Wednesday, May 28, 2014

Email City Council To Support Surplus Electrical Substations Being Turned Into Park Space Rather Than New Development

Here is an article that was published in the most recent Laurelhurst Letter from the Laurelhurst Community Club about the Laurelhurst Substation, located at the base of the park at  4502 NE 41st Street, next to the tennis courts. It is one of many substations in the City, though not being considered for sale at this time, as others are in Seattle.

Scott Thompson, with Seattle City Light told us:
The Laurelhurst Substation is an operating facility that distributes power to the entire Laurelhurst neighborhood. We have no plans to stop using it for this purpose. 
Other small substations like this have been taken out of service in other parts of our service territory and some of those properties are being reviewed for possible sale now that we are no longer using them. That is not the case in Laurelhurst.



Here is the article in the Laurelhurst newsletter:

Surplus Electrical Substations to Open Space?
The City soon may consider how to divest of the 35 City Light surplus substation properties. Acquisition of the Laurelhurst electrical substation on NE 41st St. was part of the old Seattle Parks’ comprehensive plan and has been a goal of LCC for many years. It would provide a perfect addition to the Laurelhurst playfield and community center.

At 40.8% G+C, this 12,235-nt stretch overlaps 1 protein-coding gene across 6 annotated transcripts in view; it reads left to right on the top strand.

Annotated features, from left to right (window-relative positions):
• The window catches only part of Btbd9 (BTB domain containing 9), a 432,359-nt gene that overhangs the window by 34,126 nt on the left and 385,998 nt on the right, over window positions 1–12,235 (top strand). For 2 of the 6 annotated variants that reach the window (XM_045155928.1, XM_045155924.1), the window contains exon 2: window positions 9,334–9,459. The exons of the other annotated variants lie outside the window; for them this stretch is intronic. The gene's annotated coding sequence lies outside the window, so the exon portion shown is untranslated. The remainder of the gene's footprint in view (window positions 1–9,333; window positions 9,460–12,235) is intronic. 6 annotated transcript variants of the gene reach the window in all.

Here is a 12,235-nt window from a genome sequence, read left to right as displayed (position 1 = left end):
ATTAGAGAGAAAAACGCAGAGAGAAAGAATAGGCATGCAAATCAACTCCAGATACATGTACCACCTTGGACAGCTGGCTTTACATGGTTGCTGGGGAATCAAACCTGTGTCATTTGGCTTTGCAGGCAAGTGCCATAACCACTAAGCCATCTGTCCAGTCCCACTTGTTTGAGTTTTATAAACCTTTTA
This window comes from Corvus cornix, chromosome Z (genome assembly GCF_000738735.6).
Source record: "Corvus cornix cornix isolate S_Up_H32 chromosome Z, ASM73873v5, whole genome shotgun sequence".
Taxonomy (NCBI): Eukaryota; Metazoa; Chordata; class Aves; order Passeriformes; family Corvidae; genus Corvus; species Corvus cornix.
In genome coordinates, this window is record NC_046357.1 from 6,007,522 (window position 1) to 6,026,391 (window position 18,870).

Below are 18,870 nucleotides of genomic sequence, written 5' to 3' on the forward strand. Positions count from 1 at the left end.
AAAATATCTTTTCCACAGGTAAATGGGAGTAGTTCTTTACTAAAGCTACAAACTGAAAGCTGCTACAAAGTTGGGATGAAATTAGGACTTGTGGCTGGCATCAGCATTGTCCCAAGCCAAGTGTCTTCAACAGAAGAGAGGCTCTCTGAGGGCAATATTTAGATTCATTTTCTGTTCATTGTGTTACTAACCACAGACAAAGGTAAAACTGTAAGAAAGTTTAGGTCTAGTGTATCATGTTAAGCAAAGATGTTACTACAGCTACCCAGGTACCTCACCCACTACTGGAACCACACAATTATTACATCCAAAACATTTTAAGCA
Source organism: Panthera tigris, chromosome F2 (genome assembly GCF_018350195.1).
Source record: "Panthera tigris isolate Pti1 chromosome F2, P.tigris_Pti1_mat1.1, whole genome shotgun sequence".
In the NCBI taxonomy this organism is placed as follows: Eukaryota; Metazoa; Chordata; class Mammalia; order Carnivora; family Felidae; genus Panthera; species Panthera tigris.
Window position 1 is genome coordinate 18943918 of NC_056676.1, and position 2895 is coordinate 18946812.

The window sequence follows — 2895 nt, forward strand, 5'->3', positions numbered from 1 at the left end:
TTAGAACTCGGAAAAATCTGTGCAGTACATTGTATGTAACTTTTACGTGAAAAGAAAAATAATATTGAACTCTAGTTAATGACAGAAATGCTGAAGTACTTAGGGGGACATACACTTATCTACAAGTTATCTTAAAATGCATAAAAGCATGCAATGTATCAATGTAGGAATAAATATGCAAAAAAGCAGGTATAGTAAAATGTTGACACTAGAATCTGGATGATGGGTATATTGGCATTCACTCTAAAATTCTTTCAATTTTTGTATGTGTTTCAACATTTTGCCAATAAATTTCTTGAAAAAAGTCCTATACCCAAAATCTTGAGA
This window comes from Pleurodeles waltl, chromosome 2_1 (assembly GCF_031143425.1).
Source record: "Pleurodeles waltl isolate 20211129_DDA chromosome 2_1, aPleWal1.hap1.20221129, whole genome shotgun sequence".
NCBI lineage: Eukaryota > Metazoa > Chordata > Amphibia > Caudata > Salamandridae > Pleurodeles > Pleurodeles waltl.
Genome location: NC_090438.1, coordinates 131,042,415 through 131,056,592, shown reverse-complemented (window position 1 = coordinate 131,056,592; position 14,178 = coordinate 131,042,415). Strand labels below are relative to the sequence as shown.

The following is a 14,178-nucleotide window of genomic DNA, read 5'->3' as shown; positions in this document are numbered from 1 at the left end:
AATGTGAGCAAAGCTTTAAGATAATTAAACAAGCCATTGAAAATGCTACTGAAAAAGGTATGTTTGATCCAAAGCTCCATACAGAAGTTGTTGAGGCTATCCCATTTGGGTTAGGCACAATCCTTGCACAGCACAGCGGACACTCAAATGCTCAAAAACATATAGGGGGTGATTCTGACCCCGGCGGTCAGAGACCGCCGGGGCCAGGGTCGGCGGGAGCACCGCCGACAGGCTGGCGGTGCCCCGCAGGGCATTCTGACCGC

Below is an excerpt from LCC’s Dec. 9, 2002, board meeting minutes:
Laurelhurst Substation: Earlier this year, Stephen Hagen, Real Estate Services Manager with Seattle City Light, briefed the Northeast District Council about plans to surplus substations in northeast Seattle. The sites will be surplused due to changes in technology on the way electricity is delivered. Some of the sites, including the substation in Laurelhurst are slated to be transferred to the Parks Department. Others will be used for low-income housing or sold for other purposes.

Transfer of the substation in Laurelhurst to the Parks Department will allow expanded park area at the Playfield. Laurelhurst also has an interest in the substation located adjacent to the Sand Point Elementary School and has joined with other neighborhoods in supporting this location for the site of the proposed Sand Point Branch Library.
Cass Turnbull, founder of Plant Amnesty, has initiated a Call for Action, asking individuals to contact Seattle City Councilmembers and the Mayor to request that they consider new ways to save these surplus substation properties from being sold for development.

Sending an email is extremely easy to do by following the Take Action link on the
PlantAmnesty homepage.  PlantAmnesty and TreePAC support doing a feasibility study of creative options for their reuse as open space.

For more information contact

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